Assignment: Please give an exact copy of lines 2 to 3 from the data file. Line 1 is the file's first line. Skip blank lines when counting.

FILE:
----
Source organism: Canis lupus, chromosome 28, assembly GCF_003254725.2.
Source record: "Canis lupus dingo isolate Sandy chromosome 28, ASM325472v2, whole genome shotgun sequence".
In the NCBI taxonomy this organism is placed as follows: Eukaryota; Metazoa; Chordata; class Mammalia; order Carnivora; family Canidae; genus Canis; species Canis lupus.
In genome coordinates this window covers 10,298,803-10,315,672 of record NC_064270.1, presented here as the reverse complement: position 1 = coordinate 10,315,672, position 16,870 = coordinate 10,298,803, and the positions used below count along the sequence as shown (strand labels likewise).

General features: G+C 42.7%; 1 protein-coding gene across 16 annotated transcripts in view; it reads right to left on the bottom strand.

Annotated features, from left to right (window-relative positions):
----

Source record: "Canis lupus dingo isolate Sandy chromosome 28, ASM325472v2, whole genome shotgun sequence".
In the NCBI taxonomy this organism is placed as follows: Eukaryota; Metazoa; Chordata; class Mammalia; order Carnivora; family Canidae; genus Canis; species Canis lupus.